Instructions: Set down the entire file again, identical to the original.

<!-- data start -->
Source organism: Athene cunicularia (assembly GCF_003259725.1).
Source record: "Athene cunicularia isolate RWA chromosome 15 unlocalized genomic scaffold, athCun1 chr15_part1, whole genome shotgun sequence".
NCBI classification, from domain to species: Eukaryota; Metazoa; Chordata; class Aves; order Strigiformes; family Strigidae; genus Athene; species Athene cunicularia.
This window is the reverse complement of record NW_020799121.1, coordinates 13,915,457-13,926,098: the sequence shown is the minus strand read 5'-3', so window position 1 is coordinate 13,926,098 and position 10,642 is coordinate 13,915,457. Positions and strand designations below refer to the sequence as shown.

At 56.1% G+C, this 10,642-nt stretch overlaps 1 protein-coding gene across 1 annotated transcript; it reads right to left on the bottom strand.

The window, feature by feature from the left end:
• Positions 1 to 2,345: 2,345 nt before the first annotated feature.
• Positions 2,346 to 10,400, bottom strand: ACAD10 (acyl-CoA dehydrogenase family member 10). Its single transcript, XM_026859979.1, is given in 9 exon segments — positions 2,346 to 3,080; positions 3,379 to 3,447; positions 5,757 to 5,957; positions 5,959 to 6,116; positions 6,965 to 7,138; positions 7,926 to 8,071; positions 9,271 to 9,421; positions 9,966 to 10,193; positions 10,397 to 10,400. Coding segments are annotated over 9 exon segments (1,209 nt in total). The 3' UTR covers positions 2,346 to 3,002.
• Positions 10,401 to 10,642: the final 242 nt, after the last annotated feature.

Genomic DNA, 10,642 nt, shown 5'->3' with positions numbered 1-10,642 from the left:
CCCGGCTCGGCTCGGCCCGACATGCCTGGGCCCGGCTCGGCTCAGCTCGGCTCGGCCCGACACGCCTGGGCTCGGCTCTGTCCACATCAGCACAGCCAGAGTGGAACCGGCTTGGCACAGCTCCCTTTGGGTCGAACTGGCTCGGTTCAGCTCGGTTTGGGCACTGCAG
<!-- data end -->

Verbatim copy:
Source organism: Athene cunicularia (assembly GCF_003259725.1).
Source record: "Athene cunicularia isolate RWA chromosome 15 unlocalized genomic scaffold, athCun1 chr15_part1, whole genome shotgun sequence".
NCBI classification, from domain to species: Eukaryota; Metazoa; Chordata; class Aves; order Strigiformes; family Strigidae; genus Athene; species Athene cunicularia.
This window is the reverse complement of record NW_020799121.1, coordinates 13,915,457-13,926,098: the sequence shown is the minus strand read 5'-3', so window position 1 is coordinate 13,926,098 and position 10,642 is coordinate 13,915,457. Positions and strand designations below refer to the sequence as shown.

At 56.1% G+C, this 10,642-nt stretch overlaps 1 protein-coding gene across 1 annotated transcript; it reads right to left on the bottom strand.

The window, feature by feature from the left end:
• Positions 1 to 2,345: 2,345 nt before the first annotated feature.
• Positions 2,346 to 10,400, bottom strand: ACAD10 (acyl-CoA dehydrogenase family member 10). Its single transcript, XM_026859979.1, is given in 9 exon segments — positions 2,346 to 3,080; positions 3,379 to 3,447; positions 5,757 to 5,957; positions 5,959 to 6,116; positions 6,965 to 7,138; positions 7,926 to 8,071; positions 9,271 to 9,421; positions 9,966 to 10,193; positions 10,397 to 10,400. Coding segments are annotated over 9 exon segments (1,209 nt in total). The 3' UTR covers positions 2,346 to 3,002.
• Positions 10,401 to 10,642: the final 242 nt, after the last annotated feature.

Genomic DNA, 10,642 nt, shown 5'->3' with positions numbered 1-10,642 from the left:
CCCGGCTCGGCTCGGCCCGACATGCCTGGGCCCGGCTCGGCTCAGCTCGGCTCGGCCCGACACGCCTGGGCTCGGCTCTGTCCACATCAGCACAGCCAGAGTGGAACCGGCTTGGCACAGCTCCCTTTGGGTCGAACTGGCTCGGTTCAGCTCGGTTTGGGCACTGCAG